High-reliability organizations have stressed the importance of nontechnical skills for safety and of regularly providing such training to their teams. Recently safety skills training has been applied in the practice of medicine. In this study, we developed and piloted a module using multidisciplinary crisis scenarios in a simulated operating theatre to train entire surgical teams.
Twenty teams participated (n = 80); each consisted of a trainee surgeon, anesthetist, operating department practitioner (ODP), and scrub nurse. Crisis scenarios such as difficult intubation, hemorrhage, or cardiac arrest were simulated. Technical and nontechnical skills (leadership, communication, team skills, decision making, and vigilance), were assessed by clinical experts and by two psychologists using relevant technical and human factors rating scales. Participants received technical and nontechnical feedback, and the whole team received feedback on teamwork.
Trainees assessed the training favorably. For technical skills there were no differences between surgical trainees’ assessment scores and the assessment scores of the trainers. However, nurses overrated their technical skill. Regarding nontechnical skills, leadership and decision making were scored lower than the other three nontechnical skills (communication, team skills, and vigilance). Surgeons scored lower than nurses on communication and teamwork skills. Surgeons and anesthetists scored lower than nurses on leadership.
Multidisciplinary simulation-based team training is feasible and well received by surgical teams. Nontechnical skills can be assessed alongside technical skills, and differences in performance indicate where there is a need for further training. Future work should focus on developing team performance measures for training and on the development and evaluation of systematic training for technical and nontechnical skills to enhance team performance and safety in surgery.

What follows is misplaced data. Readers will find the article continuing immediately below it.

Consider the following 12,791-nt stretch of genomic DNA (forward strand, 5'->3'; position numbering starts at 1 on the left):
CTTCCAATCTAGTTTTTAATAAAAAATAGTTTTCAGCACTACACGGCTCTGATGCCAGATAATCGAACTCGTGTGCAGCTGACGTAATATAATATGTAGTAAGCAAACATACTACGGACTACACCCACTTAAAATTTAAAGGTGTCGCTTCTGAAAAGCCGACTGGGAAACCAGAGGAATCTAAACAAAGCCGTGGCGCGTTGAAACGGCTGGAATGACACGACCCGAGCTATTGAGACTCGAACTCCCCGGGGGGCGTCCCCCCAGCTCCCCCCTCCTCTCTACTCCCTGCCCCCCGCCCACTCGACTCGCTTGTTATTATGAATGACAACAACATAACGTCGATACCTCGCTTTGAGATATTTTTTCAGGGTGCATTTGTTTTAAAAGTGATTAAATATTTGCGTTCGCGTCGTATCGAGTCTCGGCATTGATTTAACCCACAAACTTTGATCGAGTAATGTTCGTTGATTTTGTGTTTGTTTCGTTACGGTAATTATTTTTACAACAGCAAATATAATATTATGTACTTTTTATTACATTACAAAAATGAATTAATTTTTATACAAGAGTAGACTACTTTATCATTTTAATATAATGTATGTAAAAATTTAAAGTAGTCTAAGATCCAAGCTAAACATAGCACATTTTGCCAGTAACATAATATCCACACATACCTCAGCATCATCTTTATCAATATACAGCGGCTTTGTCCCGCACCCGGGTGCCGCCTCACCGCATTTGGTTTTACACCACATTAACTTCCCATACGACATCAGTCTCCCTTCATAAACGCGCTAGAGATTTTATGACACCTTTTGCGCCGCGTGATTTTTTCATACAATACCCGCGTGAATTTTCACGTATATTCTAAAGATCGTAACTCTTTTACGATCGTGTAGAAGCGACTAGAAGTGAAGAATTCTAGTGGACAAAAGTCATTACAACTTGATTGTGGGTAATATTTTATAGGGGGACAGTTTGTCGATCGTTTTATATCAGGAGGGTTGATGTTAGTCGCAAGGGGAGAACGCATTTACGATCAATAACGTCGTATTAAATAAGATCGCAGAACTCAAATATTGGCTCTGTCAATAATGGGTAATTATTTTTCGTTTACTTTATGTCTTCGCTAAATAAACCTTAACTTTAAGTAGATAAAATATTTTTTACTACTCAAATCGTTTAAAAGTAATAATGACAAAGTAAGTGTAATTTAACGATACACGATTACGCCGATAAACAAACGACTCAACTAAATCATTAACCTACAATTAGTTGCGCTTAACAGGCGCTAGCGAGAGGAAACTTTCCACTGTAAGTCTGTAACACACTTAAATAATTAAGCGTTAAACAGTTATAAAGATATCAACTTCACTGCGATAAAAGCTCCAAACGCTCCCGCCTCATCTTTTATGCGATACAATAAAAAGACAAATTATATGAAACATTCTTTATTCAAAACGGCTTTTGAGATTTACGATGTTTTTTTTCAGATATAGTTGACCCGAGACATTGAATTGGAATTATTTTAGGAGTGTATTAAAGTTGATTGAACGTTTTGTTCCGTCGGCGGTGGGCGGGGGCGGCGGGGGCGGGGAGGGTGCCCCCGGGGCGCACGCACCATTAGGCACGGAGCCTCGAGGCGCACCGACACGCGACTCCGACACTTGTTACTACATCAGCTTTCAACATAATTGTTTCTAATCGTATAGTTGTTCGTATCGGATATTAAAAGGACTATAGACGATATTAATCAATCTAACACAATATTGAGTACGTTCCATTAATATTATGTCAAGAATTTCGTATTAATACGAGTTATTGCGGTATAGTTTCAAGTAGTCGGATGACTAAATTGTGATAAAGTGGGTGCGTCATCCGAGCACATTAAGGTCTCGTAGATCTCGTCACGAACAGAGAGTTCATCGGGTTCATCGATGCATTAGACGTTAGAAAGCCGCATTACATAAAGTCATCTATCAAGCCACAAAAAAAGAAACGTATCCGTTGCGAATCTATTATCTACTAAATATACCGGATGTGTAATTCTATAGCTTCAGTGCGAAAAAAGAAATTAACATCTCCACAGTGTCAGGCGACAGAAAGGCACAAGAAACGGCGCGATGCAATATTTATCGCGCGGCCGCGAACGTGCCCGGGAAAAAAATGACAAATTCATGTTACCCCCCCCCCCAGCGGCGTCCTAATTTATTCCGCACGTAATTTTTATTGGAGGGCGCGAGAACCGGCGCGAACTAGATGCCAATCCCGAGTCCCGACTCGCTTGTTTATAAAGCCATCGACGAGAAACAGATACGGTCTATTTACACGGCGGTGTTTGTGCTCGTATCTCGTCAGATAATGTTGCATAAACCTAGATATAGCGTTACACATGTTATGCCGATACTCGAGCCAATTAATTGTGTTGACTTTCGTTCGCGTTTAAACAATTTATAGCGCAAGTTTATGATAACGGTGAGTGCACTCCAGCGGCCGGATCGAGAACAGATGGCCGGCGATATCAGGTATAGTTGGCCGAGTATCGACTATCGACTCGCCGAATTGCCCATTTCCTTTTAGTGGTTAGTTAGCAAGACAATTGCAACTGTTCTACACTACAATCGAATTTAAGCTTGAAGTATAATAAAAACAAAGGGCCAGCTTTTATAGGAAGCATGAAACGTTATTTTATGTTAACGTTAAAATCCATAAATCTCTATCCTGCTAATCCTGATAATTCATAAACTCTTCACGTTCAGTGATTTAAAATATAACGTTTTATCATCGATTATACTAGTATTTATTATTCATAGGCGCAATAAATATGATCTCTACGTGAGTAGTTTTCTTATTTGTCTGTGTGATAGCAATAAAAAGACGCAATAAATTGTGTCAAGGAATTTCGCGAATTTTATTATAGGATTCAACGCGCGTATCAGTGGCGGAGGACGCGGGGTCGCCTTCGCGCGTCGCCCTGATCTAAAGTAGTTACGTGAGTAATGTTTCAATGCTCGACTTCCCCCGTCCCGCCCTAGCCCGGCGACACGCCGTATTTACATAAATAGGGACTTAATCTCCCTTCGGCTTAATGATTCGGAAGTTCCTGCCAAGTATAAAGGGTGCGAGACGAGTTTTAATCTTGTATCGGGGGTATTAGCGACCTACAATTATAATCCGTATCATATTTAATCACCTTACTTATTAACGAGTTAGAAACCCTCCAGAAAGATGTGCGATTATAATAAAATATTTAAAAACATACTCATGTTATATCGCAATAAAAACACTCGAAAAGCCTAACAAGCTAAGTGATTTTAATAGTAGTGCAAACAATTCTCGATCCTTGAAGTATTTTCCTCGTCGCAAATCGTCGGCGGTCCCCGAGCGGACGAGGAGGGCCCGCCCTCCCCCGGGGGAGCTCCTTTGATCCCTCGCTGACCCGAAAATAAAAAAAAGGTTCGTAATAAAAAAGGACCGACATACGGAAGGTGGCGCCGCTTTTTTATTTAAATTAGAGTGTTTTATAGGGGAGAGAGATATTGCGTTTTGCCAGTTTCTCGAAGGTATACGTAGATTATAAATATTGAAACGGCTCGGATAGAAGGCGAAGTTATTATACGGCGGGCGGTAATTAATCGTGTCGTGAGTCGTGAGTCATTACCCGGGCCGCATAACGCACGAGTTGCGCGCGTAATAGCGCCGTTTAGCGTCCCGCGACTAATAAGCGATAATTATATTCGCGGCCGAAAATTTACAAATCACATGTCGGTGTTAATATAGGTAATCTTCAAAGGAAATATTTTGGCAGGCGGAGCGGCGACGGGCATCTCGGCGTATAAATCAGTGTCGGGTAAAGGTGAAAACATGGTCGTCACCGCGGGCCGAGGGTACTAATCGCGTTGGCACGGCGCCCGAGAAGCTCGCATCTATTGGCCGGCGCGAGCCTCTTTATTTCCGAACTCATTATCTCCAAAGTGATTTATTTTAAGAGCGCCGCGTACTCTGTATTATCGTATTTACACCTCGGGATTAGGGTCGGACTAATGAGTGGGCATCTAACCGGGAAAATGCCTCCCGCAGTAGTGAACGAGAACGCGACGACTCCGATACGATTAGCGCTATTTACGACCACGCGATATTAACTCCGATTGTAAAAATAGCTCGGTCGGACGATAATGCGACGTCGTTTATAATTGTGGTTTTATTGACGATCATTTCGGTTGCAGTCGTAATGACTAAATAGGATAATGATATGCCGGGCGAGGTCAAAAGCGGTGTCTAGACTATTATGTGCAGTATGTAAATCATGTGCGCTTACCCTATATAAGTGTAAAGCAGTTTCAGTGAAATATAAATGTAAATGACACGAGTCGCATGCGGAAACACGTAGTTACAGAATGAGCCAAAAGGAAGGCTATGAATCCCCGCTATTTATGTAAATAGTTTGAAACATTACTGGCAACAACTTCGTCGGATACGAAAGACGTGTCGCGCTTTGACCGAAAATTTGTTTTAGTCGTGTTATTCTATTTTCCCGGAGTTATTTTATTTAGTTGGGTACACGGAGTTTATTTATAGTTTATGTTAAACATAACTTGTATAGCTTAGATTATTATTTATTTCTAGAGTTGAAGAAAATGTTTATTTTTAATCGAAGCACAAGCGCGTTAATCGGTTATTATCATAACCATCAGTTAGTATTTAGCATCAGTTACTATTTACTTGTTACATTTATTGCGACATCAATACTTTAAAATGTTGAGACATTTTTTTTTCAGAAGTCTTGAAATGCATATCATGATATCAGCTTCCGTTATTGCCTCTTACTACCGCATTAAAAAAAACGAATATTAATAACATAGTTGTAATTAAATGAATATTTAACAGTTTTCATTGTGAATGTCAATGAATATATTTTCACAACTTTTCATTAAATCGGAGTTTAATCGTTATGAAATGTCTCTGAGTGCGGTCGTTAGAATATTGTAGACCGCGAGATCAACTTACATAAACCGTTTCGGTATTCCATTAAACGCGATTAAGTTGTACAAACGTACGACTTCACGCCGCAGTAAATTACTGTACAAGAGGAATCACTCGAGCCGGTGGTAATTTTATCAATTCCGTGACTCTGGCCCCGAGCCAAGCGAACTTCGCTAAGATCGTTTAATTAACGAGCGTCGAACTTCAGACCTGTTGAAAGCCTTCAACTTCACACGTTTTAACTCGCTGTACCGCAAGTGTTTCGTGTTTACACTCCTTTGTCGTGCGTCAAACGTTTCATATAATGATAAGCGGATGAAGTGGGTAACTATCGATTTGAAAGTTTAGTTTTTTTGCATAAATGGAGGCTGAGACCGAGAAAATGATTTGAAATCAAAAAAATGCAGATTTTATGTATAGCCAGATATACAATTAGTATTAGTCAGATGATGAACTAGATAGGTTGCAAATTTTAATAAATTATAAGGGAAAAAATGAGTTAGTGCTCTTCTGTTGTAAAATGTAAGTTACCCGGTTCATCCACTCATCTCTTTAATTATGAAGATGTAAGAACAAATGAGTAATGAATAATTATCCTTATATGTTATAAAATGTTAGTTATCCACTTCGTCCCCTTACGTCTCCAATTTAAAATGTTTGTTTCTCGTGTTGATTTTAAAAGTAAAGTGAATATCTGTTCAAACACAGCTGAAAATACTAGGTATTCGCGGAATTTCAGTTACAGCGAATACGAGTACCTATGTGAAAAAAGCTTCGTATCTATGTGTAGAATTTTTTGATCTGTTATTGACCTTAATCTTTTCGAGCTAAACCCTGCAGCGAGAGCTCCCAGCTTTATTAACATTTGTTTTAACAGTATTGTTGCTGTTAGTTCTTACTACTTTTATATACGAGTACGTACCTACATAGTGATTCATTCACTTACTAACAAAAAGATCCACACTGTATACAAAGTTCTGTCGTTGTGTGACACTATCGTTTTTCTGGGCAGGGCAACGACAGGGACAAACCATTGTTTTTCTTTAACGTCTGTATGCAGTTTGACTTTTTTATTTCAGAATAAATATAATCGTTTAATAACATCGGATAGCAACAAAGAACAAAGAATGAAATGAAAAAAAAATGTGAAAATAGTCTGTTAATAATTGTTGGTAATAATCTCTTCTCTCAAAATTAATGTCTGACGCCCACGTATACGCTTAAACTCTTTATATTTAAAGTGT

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The authors thank Andrew Healey for his contribution while setting up this project and for ongoing support and contribution to the teams’ research. We also thank the entire simulation group for their contribution to the project: Simon Cunniffe, Kausi Rao, Paul Sidebottom, Janet Henry, Elaine Sydney, Charmaine Clovis, Piers Thomas, Anoma Dias, Sara Khan, Brian Dornan, Stephen Dowsett, Katherine Nichols, and the trainees who participated in the research.
We thank the BUPA foundation and Department of Health: Patient Safety Research Programme for partially funding this work.
Appendix 1 Scrub nurse identifier (initials) assessor (EXPERT)
Virtual operating theatre technical skills rating scale
Please follow the key given below and circle the number corresponding to the scrub nurse’s performance
Appendix 2 Surgeon identifier (initials) assessor (HF expert)
Virtual operating theatre human factors rating scale
Please follow the key given below and circle the number corresponding to the surgeon’s performance
Appendix 3 Anesthetist identifier (initials) assessor (HF expert)
Virtual operating theatre human factors rating scale
Please follow the key given below and circle the number corresponding to the anesthetist’s performance
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Undre, S., Koutantji, M., Sevdalis, N. et al. Multidisciplinary Crisis Simulations: The Way Forward for Training Surgical Teams. World J Surg 31, 1843–1853 (2007). https://doi.org/10.1007/s00268-007-9128-x
- Technical Skill
- Trainee Nurse
- Team Training
- Scrub Nurse
- Trainee Surgeon